One of my favorite sports movies is Friday Night Lights. It's an emotional film about a small high school football team in west Texas overcoming great personal odds to make it to the Texas State High School Football Championship. In the climax of the movie, the team is losing the championship to a superior opponent and they mount one final run down the field as the clock is ticking down. Down by a few points, the team marches down the field and makes it to the goal line. In one final play, the ball is hiked and the quarterback makes a break for the end-zone, time stands still and the crowd goes wild as the the pile of bodies fly towards the ball carrier. In the final second, the quarterback falls forward only to come up short of the goal line and the team ultimately loses the game and the championship.
What is equally tragic is witnessing well meaning, good parents spending top dollars putting their kids in the best schools, spending countless hours on sports programs, and enrolling their youth in highly dynamic Christian youth programs only to come up short and have their efforts blow up on them at the end of their children's adolescence.
Over and over we continue to see parents falling into one of two extremes.
1. Focusing Children Predominately on the Success Illusion,without greater emphasis on Character. Parents today are hurried and have to focus their time accordingly. Many parents still believe that grades, sports and extracurriculars have top priority while morals, values and character development come in at the bottom of the list. These parents believe that through school, the Church or some other outside entity; their children will develop character and the morals of right and wrong. But studies conclude that this does not happen, the home and parents are the single most influential factor in how children and ultimately our society develop.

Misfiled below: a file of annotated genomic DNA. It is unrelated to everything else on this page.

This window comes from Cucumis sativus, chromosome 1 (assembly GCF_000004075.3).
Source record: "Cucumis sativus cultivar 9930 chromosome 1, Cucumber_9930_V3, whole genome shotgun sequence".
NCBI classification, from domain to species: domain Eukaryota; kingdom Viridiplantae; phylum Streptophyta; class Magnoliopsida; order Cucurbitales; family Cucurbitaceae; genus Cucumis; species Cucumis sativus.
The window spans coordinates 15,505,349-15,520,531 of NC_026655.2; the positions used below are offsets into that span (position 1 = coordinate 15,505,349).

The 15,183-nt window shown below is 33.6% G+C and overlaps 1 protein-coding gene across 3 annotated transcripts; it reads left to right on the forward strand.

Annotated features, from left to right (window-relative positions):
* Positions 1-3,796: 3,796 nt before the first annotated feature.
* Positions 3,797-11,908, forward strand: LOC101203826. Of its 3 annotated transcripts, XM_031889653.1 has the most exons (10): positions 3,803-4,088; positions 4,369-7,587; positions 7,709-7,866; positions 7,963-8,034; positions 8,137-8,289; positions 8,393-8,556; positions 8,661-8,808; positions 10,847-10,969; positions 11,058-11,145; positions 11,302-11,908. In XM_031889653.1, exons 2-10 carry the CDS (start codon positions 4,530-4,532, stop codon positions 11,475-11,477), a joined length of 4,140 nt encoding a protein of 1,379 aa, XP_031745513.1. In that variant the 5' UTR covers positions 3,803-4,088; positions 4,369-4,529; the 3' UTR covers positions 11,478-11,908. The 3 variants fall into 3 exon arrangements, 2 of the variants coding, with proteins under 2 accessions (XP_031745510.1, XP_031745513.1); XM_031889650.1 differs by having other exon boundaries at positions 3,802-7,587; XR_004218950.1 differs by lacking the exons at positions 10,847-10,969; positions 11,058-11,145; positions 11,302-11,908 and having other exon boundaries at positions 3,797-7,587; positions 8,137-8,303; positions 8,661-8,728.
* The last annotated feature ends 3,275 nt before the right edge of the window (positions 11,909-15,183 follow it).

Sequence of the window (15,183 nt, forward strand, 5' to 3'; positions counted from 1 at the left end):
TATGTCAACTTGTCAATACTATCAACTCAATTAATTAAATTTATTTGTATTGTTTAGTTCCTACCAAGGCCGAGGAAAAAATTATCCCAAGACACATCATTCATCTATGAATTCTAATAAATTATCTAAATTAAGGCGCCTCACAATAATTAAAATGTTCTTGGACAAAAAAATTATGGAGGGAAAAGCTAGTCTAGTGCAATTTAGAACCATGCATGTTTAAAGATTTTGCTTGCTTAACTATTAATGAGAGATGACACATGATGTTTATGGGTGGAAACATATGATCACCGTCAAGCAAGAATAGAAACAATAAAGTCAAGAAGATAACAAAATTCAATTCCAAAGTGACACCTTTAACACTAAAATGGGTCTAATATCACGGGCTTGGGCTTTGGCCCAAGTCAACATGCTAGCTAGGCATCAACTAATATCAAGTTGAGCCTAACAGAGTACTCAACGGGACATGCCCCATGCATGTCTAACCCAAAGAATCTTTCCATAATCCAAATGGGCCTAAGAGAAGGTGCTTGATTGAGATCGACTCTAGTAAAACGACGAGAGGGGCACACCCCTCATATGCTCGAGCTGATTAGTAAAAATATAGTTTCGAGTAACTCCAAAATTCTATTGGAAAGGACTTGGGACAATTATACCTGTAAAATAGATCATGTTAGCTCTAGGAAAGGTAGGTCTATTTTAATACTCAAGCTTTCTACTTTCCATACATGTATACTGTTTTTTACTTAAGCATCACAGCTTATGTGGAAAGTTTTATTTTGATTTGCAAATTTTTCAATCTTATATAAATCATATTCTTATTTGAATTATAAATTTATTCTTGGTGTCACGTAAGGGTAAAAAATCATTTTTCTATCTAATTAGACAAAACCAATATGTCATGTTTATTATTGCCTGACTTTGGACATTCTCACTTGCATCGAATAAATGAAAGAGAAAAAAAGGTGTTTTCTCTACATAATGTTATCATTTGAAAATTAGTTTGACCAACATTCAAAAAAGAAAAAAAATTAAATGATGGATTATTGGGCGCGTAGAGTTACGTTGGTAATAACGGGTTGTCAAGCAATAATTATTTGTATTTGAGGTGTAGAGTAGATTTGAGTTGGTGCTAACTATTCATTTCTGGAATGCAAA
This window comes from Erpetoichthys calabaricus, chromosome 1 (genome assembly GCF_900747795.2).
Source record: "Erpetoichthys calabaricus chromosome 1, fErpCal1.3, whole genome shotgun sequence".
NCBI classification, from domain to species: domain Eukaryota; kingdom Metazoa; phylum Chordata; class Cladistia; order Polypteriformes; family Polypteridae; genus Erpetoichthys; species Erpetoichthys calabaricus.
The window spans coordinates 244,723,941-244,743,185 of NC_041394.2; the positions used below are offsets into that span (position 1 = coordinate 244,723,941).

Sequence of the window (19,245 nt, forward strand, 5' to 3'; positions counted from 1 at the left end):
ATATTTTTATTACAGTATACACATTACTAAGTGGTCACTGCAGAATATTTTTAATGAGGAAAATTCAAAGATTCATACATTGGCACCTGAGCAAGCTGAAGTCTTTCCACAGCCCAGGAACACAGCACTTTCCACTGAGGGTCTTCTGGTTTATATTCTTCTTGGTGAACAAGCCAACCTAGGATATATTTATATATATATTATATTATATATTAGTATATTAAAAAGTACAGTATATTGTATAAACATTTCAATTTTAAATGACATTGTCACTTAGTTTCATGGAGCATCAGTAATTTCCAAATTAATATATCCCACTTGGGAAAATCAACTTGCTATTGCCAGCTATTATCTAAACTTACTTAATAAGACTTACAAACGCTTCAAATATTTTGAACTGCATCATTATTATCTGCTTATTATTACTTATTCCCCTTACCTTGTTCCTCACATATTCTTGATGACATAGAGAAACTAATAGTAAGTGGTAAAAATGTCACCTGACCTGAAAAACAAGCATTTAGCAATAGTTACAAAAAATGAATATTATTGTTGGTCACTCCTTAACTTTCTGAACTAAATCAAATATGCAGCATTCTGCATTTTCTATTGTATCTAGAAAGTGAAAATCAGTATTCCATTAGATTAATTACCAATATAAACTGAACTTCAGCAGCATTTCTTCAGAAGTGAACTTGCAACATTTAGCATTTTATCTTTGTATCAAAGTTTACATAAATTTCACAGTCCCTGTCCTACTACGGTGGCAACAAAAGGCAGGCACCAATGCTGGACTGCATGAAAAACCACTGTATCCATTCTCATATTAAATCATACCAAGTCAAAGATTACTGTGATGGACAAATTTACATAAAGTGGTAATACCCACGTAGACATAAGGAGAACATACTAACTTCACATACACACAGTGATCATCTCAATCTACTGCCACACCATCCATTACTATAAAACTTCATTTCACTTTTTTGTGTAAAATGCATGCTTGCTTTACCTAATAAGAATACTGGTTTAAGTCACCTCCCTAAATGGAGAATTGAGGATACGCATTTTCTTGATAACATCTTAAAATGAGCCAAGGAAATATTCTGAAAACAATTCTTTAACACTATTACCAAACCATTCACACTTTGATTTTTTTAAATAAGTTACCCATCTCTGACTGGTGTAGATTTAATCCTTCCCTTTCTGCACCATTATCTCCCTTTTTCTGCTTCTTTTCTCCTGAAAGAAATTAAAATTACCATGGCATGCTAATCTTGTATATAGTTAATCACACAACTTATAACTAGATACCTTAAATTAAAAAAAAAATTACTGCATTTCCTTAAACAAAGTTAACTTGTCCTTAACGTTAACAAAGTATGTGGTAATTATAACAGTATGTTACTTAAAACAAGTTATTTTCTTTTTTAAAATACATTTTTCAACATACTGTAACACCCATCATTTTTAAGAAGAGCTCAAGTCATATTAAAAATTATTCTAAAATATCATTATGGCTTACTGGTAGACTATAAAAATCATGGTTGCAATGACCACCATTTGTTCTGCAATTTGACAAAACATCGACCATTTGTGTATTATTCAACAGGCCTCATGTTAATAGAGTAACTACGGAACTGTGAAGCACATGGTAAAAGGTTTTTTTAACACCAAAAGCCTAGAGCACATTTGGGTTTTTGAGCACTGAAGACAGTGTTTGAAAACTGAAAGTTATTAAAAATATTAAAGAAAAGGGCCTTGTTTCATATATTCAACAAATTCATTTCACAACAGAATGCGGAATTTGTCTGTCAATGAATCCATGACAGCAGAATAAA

2. Controlled Environment, Behavior Modifiers. The second extreme fills the parenting section at bookstores with promises from psychologists and academics of new kids in 5 days, babies reading Tolstoy at age 3 and gluten-free, vegan kids with supercharged health. These parents fear the evils of society and create a controlled environment for the tots to grow in with the hopes of keeping the evil world at bay for as long as possible. This approach focuses on modifying the external behaviors of children in order to reach the desired effect; which tend to be nice, presentable kids for the parents ego. The effects of this style of parenting has been evidenced Here and Here and also do not produce strong, productive adults from our children and often have the highest concentration of children who rebel later in adolescence.
So what is the answer? Grace.
Grace or moderation in parenting focuses on putting down strong boundaries in the areas that matter most, internal behaviors. Character, Morals and Values are modeled and mentored to the children daily. Academics, Sports and Extracurriculars are not thrown out but also not placed above the internal behaviors. The environment is controlled tighter in the early years but loosened as the child ages to afford maximum independence and decision making/consequences. Mistakes are made in the home so the parents can offer advice and mentorship. Parents are not worried about producing presentable kids, they focus on producing morally driven adults. Kids will be kids but the end result is always the goal.
This principle is the heart of Legacy Dad and cannot be explained in one blog post, one book or a quick step by step guide. It has to be witnessed, lived and learned. While this concept may seem foreign or maybe even reckless to our newer readers, I invite you to continue reading to learn why this style of parenting is ultimately producing children who will be tomorrows leaders in society.
When instituted properly; Grace will raise kids who will question and challenge cultural norms, will be spiritually tested by the world but will ultimately go to God and let the Holy Spirit work in their hearts and let their morals, values and character act as a compass in their lives.